Bacterial leaf streak of corn
Bacterial leaf streak is caused by the bacterium Xanthomonas vasicola. The disease has been observed on field corn, seed corn, popcorn, and sweet corn.
Symptoms of bacterial leaf streak are tan, brown, or orange lesions that occur between the veins of the corn leaves. Lesions are long, narrow, and less than 1 inch to several inches long. Lesions also can occur close to the leaf midrib or across the leaf blade. Bacterial leaf streak lesions look similar to those caused by gray leaf spot (GLS), except they have wavy margins while GLS lesions appear more rectangular with straighter edges. If backlit, bacterial leaf streak has long, yellow halos that extend from each lesion, unlike GLS lesions.
Based on what is known about other bacterial diseases, the pathogen that causes bacterial leaf streak likely survives in corn residue and is spread by wind and rain/irrigation.
Lesions of bacterial leaf streak lesions have "halos" when backlit. Image: T. Jackson-Ziems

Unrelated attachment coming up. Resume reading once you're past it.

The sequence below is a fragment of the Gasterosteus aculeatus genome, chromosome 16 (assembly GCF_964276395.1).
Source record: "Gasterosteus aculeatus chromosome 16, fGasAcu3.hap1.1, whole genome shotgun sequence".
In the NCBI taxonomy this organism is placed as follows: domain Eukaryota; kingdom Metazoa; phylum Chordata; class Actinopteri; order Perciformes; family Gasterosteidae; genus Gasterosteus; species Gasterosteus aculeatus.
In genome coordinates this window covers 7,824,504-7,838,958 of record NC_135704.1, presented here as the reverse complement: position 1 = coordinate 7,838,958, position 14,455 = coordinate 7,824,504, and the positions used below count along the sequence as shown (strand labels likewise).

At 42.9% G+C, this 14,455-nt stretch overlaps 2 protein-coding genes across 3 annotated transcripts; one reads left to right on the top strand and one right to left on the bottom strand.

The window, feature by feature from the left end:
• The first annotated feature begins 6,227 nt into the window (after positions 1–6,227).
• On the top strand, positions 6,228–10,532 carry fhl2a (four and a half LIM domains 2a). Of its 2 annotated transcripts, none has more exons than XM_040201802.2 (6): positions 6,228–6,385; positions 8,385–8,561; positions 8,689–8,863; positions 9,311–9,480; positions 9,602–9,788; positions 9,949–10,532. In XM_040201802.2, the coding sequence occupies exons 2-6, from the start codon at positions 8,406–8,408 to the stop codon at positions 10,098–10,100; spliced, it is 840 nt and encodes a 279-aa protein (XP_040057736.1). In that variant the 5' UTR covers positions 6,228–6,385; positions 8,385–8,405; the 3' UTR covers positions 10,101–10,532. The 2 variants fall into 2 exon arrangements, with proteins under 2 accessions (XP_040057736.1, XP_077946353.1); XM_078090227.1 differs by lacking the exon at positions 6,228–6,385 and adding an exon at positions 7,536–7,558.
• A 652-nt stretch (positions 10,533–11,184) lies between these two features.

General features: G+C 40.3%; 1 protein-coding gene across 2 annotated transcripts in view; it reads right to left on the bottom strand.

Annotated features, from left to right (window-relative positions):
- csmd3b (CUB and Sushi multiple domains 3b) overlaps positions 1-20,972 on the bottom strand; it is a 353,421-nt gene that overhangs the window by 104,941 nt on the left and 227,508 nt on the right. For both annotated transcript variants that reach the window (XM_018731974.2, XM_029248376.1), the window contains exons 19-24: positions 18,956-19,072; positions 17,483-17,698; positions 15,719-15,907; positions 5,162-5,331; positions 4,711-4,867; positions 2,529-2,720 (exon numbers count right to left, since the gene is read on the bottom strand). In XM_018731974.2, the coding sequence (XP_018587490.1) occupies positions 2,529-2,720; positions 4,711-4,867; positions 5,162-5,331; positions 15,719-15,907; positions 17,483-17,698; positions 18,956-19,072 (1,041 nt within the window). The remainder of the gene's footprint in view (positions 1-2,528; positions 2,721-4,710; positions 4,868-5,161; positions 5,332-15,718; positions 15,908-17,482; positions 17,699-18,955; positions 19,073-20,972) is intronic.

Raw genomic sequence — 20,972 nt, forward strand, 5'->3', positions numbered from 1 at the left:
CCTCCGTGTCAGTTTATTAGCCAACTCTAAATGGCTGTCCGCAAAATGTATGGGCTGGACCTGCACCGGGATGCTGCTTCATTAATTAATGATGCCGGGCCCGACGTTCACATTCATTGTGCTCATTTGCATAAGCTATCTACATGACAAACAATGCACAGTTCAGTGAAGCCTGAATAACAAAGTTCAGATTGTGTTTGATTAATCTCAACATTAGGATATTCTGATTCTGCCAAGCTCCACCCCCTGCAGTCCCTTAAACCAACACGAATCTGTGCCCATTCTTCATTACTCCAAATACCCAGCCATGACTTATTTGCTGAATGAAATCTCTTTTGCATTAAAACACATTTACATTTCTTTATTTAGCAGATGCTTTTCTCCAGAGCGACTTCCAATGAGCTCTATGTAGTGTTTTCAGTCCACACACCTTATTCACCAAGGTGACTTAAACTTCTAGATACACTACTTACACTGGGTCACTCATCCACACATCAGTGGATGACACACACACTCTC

Narrow leaf lesions characteristic of bacterial leaf streak. Image: T. Jackson-Ziems
Currently, there is little information available for managing bacterial leaf streak. Field observations suggest that corn hybrids differ in susceptibility. Once hybrids can be screened for resistance, using resistant hybrids will be the best way to manage bacterial leaf streak. Like other bacterial diseases (such as Goss's wilt) there are no effective chemical controls. We do not recommend tillage to reduce the risk of bacterial leaf streak due to the need to manage soil erosion. While bacterial leaf streak has been most commonly observed in overhead-irrigated fields, it is also known to occur under both flood irrigation and dryland conditions. Researchers are investigating possible effective management strategies and potential sources of resistance.
For additional information see the Bacterial Leaf Streak publication.